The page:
What PFDs Can and Can't Do
This information on PFDs refers to the USCG Type III recreational style used by the vast majority of paddlers. The acronym "PFD" (Personal Floatation Device) means lifejacket.
Failure To Adjust
It's not enough to simply buy a PFD and wear it. Unless it's properly sized and adjusted, the PFD can rise up around your ears or slip off entirely. PFDs for young children should have "crotch straps" to prevent this from happening.
Poorly Adjusted PFDs
Recreational PFDs (USCG Type III)
Are not designed to float you in a face-up position if you become incapacitated or unconscious.
Are not designed for rough water or situations where rescue may be slow in coming.
Misleading Messages about PFDs and Cold Water Safety
The best way to stay safe on the water, any water, is to simply wear your life jacket.
The difference between becoming a statistic and a survivor – is wearing a life jacket.
With a life jacket, you can survive for over an hour before hypothermia sets in. That’s right. 50 precious minutes or more of extra time to have help arrive.
You could survive an hour, or more, in ice water, if you have a lifejacket on and can protect your airway.
Source - Cold Water Boot Camp Video
PFDs Can Do This
Greatly reduce the chance that you will immediately drown due to cold shock and swimming failure.
Enable you to rest and float in calm water without swimming movements.
Keep you floating on the surface if you become exhausted or incapacitated by cold.
Provide some insulation if they are worn snugly enough to prevent water from circulating between the PFD and your body.
Greatly aid in body recovery by preventing a cold water drowning victim from sinking.
PFDs Can't Do This
Keep you safe in cold water.
Reduce the life-threatening danger of an unprotected cold water immersion.
Prevent cold shock, physical incapacitation, or hypothermia.
Prevent you from inhaling water and drowning, particularly in rough water.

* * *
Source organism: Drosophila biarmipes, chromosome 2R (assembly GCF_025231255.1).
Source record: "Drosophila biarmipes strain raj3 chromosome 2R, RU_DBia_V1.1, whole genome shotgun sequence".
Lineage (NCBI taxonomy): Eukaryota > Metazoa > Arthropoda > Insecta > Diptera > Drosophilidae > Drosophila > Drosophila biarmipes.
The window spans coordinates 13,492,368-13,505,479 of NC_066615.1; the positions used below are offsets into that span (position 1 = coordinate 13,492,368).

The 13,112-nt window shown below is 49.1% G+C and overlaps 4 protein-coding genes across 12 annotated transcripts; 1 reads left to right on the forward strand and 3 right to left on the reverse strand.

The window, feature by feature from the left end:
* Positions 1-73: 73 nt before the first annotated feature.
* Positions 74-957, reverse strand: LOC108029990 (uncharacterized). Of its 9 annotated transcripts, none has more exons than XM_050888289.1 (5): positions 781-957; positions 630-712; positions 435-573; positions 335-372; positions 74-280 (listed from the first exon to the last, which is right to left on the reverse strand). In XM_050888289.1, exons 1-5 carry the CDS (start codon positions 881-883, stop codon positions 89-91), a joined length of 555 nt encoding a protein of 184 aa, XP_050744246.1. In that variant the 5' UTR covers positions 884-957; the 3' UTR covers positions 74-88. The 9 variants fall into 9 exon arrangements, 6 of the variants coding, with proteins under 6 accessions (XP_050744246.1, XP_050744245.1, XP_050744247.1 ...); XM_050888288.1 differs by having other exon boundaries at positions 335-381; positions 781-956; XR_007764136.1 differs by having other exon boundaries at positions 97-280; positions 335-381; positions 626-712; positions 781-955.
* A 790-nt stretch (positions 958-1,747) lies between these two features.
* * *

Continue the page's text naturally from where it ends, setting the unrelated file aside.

See: Dealing With Waves
A Very Sobering BoatUS Report
BoatUS Foundation Findings #30 tested Inflatable PFDs and compared them to USCG Type IIIs.
"The type III inherently buoyant vest-style life jacket proved the real eye-opener for our test crew who had to work hard treading water to keep their faces clear of the waves when using this device. When another test was conducted simulating an unconscious victim, those wearing the Type III inherently buoyant devices repeatedly sank well beneath the surface as the waves rolled over them."
They also noted that the “nose-to-water” distance for inherently buoyant Type IIIs was 3 inches as opposed to five inches for inflatables. The Inflatable type III is required to have 7 pounds of additional floatation. (15.5 lbs vs 22.5 lbs)
Failure To Inflate
Obviously, you have to wear your PFD in order for it to work instantly when you need it. Likewise, you have to inflate a manually activated PFD. Failure to inflate is a well-documented hazard. Read Dr. Ken Mirman's Story
"It's Too Uncomfortable"
Evolution of The Lifejacket From Ancient To Modern Times
When someone complains about how uncomfortable their lifejacket feels or says they don't think it's fashionable to be seen wearing one, I think it's time to turn back the clock and remind them just how fortunate they are to have Modern PFDs available at reasonable prices that they can have delivered to their doorsteps without even getting up off the couch.
Fact is, modern PFDs are comfortable, and you get used to wearing one just like the seat belt in your car. They're also amazingly cool when compared to the Ancient Designs that mariners had to put up with way "back in the day".
"Thar She Blows, Me Hearties!"
Stylish Recycled Bicycle Inner Tubes